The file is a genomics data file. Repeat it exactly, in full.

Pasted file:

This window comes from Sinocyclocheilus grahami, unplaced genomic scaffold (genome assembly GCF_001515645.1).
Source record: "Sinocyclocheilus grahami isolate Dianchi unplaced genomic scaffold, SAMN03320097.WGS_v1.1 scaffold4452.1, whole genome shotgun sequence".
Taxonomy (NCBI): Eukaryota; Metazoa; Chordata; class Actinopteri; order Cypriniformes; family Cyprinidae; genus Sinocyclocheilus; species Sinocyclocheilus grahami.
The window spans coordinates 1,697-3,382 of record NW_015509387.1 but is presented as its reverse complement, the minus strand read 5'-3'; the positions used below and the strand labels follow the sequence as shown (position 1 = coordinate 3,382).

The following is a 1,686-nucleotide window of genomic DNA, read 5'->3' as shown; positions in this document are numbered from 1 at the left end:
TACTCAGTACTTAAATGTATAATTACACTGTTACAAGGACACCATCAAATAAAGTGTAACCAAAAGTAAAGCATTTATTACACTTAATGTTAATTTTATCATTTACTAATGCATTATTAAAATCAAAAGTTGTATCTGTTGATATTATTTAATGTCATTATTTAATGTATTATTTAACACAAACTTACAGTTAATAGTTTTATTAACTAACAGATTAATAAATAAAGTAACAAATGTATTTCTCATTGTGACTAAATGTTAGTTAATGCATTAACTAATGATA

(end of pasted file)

This window comes from Sinocyclocheilus grahami, unplaced genomic scaffold (genome assembly GCF_001515645.1).
Source record: "Sinocyclocheilus grahami isolate Dianchi unplaced genomic scaffold, SAMN03320097.WGS_v1.1 scaffold4452.1, whole genome shotgun sequence".
Taxonomy (NCBI): Eukaryota; Metazoa; Chordata; class Actinopteri; order Cypriniformes; family Cyprinidae; genus Sinocyclocheilus; species Sinocyclocheilus grahami.
The window spans coordinates 1,697-3,382 of record NW_015509387.1 but is presented as its reverse complement, the minus strand read 5'-3'; the positions used below and the strand labels follow the sequence as shown (position 1 = coordinate 3,382).

The following is a 1,686-nucleotide window of genomic DNA, read 5'->3' as shown; positions in this document are numbered from 1 at the left end:
TACTCAGTACTTAAATGTATAATTACACTGTTACAAGGACACCATCAAATAAAGTGTAACCAAAAGTAAAGCATTTATTACACTTAATGTTAATTTTATCATTTACTAATGCATTATTAAAATCAAAAGTTGTATCTGTTGATATTATTTAATGTCATTATTTAATGTATTATTTAACACAAACTTACAGTTAATAGTTTTATTAACTAACAGATTAATAAATAAAGTAACAAATGTATTTCTCATTGTGACTAAATGTTAGTTAATGCATTAACTAATGATA